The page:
The development of the nervous system in Laevicaudata (Crustacea, Branchiopoda): insights into the evolution and homologies of branchiopod limbs and ‘frontal organs’

Abstract

We investigated the development of the external morphology and of the nervous system in Lynceus biformis and Lynceus brachyurus (Laevicaudata, Branchiopoda), by using immunohistochemical methods in combination with a confocal laser scanning analysis. In both Lynceus species, a free-swimming nauplius larva, equipped with three appendages, hatches from resting eggs. Despite their close phylogenetic relationship to each other, considerable differences are present in their external morphology. Hatching L. brachyurus larvae are equipped with a large and flattened labrum, where in contrast, the L. biformis larvae possess a smaller labrum with four conspicuous posteriorly directed spines at its margin. Despite these differences, the development of the nervous system is quite similar in both species. The hatching larvae are equipped with a naupliar nervous system, and only in the more advanced stages, the development of the ventral nerve cord starts. Furthermore, our investigation into the nervous system provided insights into architecture and evolution of protocerebral sensory organs, the dorsal setae field and the dorsal frontal organ, only present in Laevicaudata. The identification of frontal filaments with an associated frontal filament organ in Lynceus revealed—after a comprehensive comparison with other branchiopods—that these organs exist throughout Branchiopoda and are comparable to those in other crustaceans. Additionally, our results of the peripheral nervous system analysis showed that the innervation pattern of the naupliar appendages (antenna and mandible) and the trunk appendages could be serially homologized, despite much difference in gross morphology of these. Based on the innervation pattern of limbs, we suggest that the larval uniramous mandibular palp, found in the larvae of all ‘large’ branchiopods, is largely exopodal of nature (contrary to most earlier statements) and that the endopodite of the trunk limbs consists of only one distal endite-like segment (confirming some earlier statements) and not of three as proposed by others.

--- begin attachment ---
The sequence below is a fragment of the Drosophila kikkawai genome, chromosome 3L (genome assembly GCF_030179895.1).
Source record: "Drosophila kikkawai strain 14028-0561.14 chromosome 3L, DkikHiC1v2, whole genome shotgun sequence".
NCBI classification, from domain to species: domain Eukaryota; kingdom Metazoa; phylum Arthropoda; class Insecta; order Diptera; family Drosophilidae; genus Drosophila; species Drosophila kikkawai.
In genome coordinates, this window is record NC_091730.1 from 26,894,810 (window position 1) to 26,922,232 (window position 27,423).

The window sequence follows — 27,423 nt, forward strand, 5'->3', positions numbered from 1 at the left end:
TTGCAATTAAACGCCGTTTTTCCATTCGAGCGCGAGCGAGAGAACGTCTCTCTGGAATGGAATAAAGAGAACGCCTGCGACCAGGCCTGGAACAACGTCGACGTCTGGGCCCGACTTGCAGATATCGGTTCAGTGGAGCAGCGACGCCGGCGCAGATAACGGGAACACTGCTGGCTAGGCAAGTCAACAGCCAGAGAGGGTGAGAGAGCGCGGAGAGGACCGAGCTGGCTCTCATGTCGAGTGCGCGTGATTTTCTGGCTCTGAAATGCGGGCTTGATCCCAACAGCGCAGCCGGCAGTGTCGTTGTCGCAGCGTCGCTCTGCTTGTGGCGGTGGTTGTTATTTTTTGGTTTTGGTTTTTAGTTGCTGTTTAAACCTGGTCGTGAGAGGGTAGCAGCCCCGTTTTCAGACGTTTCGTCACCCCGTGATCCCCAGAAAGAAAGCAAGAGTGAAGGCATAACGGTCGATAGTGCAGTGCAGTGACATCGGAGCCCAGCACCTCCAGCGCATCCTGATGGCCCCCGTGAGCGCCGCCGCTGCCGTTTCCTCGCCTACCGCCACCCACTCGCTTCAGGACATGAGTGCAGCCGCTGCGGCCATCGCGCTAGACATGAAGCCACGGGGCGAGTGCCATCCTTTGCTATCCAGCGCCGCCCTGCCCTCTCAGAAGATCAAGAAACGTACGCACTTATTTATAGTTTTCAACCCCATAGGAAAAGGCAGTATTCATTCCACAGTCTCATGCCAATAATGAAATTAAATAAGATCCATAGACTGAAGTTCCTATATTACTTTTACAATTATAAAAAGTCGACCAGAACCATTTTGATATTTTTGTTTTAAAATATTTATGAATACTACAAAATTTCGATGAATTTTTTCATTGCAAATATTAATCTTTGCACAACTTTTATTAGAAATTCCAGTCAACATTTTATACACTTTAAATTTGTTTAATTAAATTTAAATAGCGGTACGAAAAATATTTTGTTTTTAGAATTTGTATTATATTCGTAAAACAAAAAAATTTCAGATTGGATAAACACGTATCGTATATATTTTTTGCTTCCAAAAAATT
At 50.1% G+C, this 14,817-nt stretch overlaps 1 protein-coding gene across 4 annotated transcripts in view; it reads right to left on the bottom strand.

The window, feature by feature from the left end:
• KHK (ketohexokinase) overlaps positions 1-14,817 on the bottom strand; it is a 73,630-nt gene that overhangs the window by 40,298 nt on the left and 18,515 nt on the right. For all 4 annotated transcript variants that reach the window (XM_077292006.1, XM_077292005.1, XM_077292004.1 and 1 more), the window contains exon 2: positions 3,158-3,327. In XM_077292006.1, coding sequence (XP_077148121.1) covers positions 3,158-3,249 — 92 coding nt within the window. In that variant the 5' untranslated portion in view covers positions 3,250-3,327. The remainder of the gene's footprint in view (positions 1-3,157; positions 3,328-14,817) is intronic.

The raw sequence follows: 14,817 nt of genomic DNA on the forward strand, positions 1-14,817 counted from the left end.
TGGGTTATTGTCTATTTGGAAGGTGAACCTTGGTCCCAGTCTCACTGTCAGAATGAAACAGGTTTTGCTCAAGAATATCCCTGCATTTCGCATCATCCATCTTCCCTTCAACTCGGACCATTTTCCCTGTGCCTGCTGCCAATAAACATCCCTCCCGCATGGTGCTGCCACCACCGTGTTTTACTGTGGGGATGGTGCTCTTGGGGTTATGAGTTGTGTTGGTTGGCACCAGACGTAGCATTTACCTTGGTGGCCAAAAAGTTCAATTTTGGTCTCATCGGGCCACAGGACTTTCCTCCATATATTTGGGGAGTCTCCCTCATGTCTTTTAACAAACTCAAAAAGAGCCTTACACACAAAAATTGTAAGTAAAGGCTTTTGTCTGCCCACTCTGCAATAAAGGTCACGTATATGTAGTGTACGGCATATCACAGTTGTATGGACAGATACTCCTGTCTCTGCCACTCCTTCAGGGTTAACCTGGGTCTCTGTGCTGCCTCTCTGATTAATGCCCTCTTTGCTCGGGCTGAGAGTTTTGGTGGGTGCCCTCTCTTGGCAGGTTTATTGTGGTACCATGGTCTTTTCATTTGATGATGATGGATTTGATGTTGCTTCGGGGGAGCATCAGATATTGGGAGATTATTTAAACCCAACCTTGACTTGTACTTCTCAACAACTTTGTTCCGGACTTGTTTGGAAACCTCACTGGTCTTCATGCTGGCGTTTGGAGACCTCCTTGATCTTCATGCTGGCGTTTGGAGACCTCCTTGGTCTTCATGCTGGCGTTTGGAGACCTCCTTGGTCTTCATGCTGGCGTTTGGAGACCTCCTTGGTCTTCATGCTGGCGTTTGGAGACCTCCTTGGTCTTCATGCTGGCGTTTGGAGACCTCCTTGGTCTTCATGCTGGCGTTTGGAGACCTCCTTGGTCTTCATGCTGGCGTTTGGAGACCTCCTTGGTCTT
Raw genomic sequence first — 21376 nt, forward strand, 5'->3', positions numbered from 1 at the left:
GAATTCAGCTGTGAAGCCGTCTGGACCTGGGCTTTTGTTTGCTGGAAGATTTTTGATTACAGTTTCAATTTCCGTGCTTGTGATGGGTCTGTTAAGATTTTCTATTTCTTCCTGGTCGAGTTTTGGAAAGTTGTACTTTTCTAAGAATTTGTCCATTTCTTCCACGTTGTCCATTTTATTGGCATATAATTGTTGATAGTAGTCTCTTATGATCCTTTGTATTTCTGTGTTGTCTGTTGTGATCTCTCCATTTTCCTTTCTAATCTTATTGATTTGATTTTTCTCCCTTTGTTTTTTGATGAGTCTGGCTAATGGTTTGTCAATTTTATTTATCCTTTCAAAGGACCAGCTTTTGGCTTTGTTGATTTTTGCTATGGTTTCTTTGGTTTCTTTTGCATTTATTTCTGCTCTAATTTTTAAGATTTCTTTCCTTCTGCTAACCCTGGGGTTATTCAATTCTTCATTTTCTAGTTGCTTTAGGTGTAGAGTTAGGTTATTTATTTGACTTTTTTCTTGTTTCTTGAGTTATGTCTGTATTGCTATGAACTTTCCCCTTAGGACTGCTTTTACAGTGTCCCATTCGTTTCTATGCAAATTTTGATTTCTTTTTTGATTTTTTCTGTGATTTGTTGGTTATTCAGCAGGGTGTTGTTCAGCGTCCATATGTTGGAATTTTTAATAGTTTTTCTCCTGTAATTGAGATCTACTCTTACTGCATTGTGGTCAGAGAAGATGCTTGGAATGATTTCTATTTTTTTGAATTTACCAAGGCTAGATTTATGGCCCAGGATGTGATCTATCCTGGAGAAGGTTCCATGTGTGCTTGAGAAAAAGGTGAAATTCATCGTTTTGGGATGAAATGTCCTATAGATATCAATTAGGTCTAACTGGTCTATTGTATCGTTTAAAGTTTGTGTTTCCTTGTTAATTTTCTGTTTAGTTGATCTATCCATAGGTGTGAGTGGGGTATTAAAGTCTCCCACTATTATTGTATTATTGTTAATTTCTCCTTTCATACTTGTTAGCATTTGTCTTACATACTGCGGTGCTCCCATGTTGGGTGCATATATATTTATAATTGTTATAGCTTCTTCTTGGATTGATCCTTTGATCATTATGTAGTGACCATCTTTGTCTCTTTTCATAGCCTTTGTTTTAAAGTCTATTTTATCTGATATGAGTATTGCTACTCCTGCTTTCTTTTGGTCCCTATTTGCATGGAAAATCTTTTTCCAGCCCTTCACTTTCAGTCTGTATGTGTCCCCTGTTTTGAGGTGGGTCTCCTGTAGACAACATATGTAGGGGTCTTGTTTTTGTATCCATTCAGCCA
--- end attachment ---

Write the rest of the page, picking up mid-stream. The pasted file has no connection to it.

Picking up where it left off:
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Note added in proof

Weiss et al. (2012) describe the nervous system in certain Daphnia species. They show the presence of frontal filaments and of a dorsal frontal organ. The latter, however, does not correspond to the dorsal frontal organ described herein in Laevicaudata. Morphology of the Daphnia Nervous System: A Comparative Study on Daphnia pulex, Daphnia lumholtzi, and Daphnia longicephala L. C. Weiss, R. Tollrian, Z. Herbert, C. Laforsch. J Morphol. DOI: 10.1002/jmor.20068.

Acknowledgments

The authors would like to thank Mark J. Grygier, guiding Tomonari Kaji to the Lynceus biformis locality. The ‘Deutsche Forschungsgemeinschaft’ is acknowledged for financial support to Stefan Richter (RI 837/9-1, 2). Two anonymous reviewers provided helpful comments and Lucy Cathrow improved the English.

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Correspondence to Martin Fritsch.

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Communicated by A. Schmidt-Rhaesa.

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Fritsch, M., Kaji, T., Olesen, J. et al. The development of the nervous system in Laevicaudata (Crustacea, Branchiopoda): insights into the evolution and homologies of branchiopod limbs and ‘frontal organs’. Zoomorphology 132, 163–181 (2013). https://doi.org/10.1007/s00435-012-0173-0

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Keywords

  • Dorsal setae field
  • Fluorescence microscopy
  • Frontal filament organ
  • Lynceus nervous system
  • Serial limb homology